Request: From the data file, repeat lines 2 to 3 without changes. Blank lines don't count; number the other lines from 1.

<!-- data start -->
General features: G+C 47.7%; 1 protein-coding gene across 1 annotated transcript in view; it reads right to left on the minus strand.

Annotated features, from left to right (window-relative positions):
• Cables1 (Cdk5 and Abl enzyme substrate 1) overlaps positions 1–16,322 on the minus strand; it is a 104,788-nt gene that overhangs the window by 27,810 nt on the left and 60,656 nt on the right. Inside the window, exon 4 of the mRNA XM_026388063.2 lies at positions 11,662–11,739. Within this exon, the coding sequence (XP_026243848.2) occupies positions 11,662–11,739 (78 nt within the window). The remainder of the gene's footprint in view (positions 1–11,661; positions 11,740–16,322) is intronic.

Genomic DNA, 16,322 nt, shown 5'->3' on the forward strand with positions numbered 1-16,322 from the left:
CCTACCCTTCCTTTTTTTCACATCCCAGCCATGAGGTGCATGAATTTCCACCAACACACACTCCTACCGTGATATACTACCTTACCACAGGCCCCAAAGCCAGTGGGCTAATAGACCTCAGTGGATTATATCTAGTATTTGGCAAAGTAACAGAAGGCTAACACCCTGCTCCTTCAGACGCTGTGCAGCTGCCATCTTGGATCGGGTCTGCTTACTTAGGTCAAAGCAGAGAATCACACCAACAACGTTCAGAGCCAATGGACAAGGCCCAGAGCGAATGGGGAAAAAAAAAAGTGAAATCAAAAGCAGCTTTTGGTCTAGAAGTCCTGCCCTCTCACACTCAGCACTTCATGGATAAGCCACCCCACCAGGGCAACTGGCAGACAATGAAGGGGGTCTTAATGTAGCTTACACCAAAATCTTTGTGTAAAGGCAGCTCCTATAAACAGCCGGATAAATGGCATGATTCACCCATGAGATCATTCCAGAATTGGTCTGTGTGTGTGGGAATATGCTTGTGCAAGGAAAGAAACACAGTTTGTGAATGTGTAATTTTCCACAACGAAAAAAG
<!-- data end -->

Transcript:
Annotated features, from left to right (window-relative positions):
• Cables1 (Cdk5 and Abl enzyme substrate 1) overlaps positions 1–16,322 on the minus strand; it is a 104,788-nt gene that overhangs the window by 27,810 nt on the left and 60,656 nt on the right. Inside the window, exon 4 of the mRNA XM_026388063.2 lies at positions 11,662–11,739. Within this exon, the coding sequence (XP_026243848.2) occupies positions 11,662–11,739 (78 nt within the window). The remainder of the gene's footprint in view (positions 1–11,661; positions 11,740–16,322) is intronic.